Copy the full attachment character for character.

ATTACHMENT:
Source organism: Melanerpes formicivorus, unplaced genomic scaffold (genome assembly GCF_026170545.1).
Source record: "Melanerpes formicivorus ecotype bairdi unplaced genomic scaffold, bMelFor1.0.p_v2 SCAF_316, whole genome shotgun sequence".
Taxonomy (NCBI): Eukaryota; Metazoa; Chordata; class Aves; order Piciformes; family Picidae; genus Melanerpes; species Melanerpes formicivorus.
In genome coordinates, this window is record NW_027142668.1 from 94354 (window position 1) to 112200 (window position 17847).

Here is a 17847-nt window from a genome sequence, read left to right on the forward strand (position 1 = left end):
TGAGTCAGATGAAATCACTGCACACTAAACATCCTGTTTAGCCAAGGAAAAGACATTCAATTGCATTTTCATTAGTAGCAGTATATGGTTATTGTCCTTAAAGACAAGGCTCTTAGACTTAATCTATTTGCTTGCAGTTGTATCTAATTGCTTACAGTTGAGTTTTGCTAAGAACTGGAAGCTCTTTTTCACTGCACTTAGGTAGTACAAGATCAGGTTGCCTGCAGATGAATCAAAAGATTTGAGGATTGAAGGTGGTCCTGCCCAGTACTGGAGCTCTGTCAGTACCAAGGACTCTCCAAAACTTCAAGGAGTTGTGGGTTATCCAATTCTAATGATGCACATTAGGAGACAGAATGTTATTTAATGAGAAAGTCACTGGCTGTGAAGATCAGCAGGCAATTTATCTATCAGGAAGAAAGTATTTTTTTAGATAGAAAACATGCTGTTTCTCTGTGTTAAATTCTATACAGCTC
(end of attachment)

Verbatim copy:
Source organism: Melanerpes formicivorus, unplaced genomic scaffold (genome assembly GCF_026170545.1).
Source record: "Melanerpes formicivorus ecotype bairdi unplaced genomic scaffold, bMelFor1.0.p_v2 SCAF_316, whole genome shotgun sequence".
Taxonomy (NCBI): Eukaryota; Metazoa; Chordata; class Aves; order Piciformes; family Picidae; genus Melanerpes; species Melanerpes formicivorus.
In genome coordinates, this window is record NW_027142668.1 from 94354 (window position 1) to 112200 (window position 17847).

Here is a 17847-nt window from a genome sequence, read left to right on the forward strand (position 1 = left end):
TGAGTCAGATGAAATCACTGCACACTAAACATCCTGTTTAGCCAAGGAAAAGACATTCAATTGCATTTTCATTAGTAGCAGTATATGGTTATTGTCCTTAAAGACAAGGCTCTTAGACTTAATCTATTTGCTTGCAGTTGTATCTAATTGCTTACAGTTGAGTTTTGCTAAGAACTGGAAGCTCTTTTTCACTGCACTTAGGTAGTACAAGATCAGGTTGCCTGCAGATGAATCAAAAGATTTGAGGATTGAAGGTGGTCCTGCCCAGTACTGGAGCTCTGTCAGTACCAAGGACTCTCCAAAACTTCAAGGAGTTGTGGGTTATCCAATTCTAATGATGCACATTAGGAGACAGAATGTTATTTAATGAGAAAGTCACTGGCTGTGAAGATCAGCAGGCAATTTATCTATCAGGAAGAAAGTATTTTTTTAGATAGAAAACATGCTGTTTCTCTGTGTTAAATTCTATACAGCTC